Set Up and Programming
According to the U.S. Department of Labor’s Occupational Safety and Health Administration (OSHA), most problems do not occur during normal operating conditions, but rather during programming, program touch-up or refinement, maintenance, repair, testing, setup or adjustment.( ) Air pressure is an important but often neglected factor that should be taken into consideration during setup. The valve must be under electrical control, meaning that the coupled state is known and tested before applying air pressure during initial setup. It is also important that the valve is commanded to be in the coupled state before applying pressure. Failure to do so can result in an accidental tool drop.

Another factor to consider when using a tool exchange system, regardless of the type of latching mechanism, is to always incorporate the tool changer couple and uncouple sensors in the programming logic. By doing so, this will determine whether the latching mechanisms are engaged or disengaged from the tool. If this is not done, the latching mechanism may not fully disengage, which can cause the tool to be dragged out of the tool storage fixture and accidentally dropped.

Control of Actuation Valves
Controlling the actuation valve to ensure proper coupling and uncoupling is another important safety measure to be taken into consideration. Control of the actuation valve can be accomplished through electrical interlock logic or pneumatic interlock logic. Regardless of the type of logic, it is critical that multiple layers of interlocks are built into the tool exchange system to ensure 100 percent capacity of the production line.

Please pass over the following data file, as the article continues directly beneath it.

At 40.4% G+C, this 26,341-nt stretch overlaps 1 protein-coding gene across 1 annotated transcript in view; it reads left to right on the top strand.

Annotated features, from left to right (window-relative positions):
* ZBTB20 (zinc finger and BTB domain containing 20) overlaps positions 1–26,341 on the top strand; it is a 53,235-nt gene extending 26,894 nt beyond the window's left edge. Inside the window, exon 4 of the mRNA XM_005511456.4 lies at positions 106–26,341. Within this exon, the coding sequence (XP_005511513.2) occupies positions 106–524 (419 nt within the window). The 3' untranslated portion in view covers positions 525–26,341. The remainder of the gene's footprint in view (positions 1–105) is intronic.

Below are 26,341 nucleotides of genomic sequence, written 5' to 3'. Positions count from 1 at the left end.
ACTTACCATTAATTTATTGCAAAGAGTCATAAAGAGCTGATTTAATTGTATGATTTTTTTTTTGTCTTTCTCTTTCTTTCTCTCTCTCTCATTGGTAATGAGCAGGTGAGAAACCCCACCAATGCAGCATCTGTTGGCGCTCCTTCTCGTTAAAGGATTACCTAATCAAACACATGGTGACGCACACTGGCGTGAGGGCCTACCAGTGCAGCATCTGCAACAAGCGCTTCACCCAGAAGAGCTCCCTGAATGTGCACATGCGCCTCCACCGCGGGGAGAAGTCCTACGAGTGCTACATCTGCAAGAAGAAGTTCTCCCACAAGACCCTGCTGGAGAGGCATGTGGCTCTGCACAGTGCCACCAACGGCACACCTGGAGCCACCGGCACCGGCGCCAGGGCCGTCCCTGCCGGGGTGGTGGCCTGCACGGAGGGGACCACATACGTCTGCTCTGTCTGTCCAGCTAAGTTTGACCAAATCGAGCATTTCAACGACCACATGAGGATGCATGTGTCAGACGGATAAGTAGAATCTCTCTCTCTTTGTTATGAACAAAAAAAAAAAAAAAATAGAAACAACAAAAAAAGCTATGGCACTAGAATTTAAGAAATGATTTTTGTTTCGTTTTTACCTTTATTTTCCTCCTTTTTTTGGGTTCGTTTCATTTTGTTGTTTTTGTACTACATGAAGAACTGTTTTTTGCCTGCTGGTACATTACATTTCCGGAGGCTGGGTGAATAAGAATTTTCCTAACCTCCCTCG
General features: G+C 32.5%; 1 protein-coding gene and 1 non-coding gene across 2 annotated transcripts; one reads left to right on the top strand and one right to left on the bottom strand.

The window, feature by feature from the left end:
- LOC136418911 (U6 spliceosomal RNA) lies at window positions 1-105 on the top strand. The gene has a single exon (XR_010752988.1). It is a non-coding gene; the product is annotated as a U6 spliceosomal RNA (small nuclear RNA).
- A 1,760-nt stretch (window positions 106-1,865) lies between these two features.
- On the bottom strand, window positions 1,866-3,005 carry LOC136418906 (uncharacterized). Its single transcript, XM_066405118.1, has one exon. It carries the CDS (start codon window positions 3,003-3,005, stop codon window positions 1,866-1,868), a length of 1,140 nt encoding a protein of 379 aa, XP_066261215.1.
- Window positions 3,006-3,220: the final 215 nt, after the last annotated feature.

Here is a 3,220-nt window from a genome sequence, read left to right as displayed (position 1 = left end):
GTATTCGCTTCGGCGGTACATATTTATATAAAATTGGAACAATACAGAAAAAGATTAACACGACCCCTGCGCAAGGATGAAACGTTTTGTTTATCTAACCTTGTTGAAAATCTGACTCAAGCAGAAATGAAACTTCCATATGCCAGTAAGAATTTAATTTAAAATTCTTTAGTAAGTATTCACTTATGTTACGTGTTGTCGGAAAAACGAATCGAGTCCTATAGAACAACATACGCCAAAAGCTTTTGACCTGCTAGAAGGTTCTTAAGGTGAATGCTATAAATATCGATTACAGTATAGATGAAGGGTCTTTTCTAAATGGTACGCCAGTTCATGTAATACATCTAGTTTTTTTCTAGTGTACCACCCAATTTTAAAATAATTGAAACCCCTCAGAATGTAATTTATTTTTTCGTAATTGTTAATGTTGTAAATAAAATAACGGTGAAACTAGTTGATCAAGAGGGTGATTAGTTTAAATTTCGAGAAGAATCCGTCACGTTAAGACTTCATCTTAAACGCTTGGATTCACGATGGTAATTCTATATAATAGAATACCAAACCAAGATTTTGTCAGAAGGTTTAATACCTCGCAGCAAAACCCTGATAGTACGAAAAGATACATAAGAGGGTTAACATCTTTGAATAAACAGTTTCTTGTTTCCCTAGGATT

Pneumatic Safety Switch
A pneumatic safety switch is an additional measure that can be employed. In this scenario, the pneumatic line to the uncoupled valve passes through a robot side mechanical valve that is only activated when the robot arm is in the designated end position at the tool station.

Handling High Current
When discussing the safety of tool exchange systems, another factor that must be taken into consideration is the voltage level of the current flowing through the system. In welding applications, there can be as many as several hundred amperes, with voltages as high as 600 volts, depending on the type of welding system utilized. If the tool changer is not adequately equipped to handle such current and degrades over time, a malfunction and subsequent tool failure may occur. Therefore, appropriate measures must be employed.